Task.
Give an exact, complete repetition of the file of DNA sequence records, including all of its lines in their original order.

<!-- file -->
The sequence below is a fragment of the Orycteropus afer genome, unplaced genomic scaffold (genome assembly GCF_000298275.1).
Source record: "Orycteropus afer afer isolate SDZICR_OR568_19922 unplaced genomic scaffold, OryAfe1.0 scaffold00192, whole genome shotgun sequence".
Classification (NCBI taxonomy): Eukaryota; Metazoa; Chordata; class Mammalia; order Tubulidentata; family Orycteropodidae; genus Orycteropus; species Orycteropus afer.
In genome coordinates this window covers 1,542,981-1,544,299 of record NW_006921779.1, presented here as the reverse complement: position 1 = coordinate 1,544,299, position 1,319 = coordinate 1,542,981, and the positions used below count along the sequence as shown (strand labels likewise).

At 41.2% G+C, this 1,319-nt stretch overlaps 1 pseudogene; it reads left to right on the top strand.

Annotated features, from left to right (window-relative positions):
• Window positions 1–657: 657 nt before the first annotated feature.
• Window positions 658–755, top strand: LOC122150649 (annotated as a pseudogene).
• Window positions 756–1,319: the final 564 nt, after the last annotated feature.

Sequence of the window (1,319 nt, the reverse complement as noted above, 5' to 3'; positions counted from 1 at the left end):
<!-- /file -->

The sequence below is a fragment of the Orycteropus afer genome, unplaced genomic scaffold (genome assembly GCF_000298275.1).
Source record: "Orycteropus afer afer isolate SDZICR_OR568_19922 unplaced genomic scaffold, OryAfe1.0 scaffold00192, whole genome shotgun sequence".
Classification (NCBI taxonomy): Eukaryota; Metazoa; Chordata; class Mammalia; order Tubulidentata; family Orycteropodidae; genus Orycteropus; species Orycteropus afer.
In genome coordinates this window covers 1,542,981-1,544,299 of record NW_006921779.1, presented here as the reverse complement: position 1 = coordinate 1,544,299, position 1,319 = coordinate 1,542,981, and the positions used below count along the sequence as shown (strand labels likewise).

At 41.2% G+C, this 1,319-nt stretch overlaps 1 pseudogene; it reads left to right on the top strand.

Annotated features, from left to right (window-relative positions):
• Window positions 1–657: 657 nt before the first annotated feature.
• Window positions 658–755, top strand: LOC122150649 (annotated as a pseudogene).
• Window positions 756–1,319: the final 564 nt, after the last annotated feature.

Sequence of the window (1,319 nt, the reverse complement as noted above, 5' to 3'; positions counted from 1 at the left end):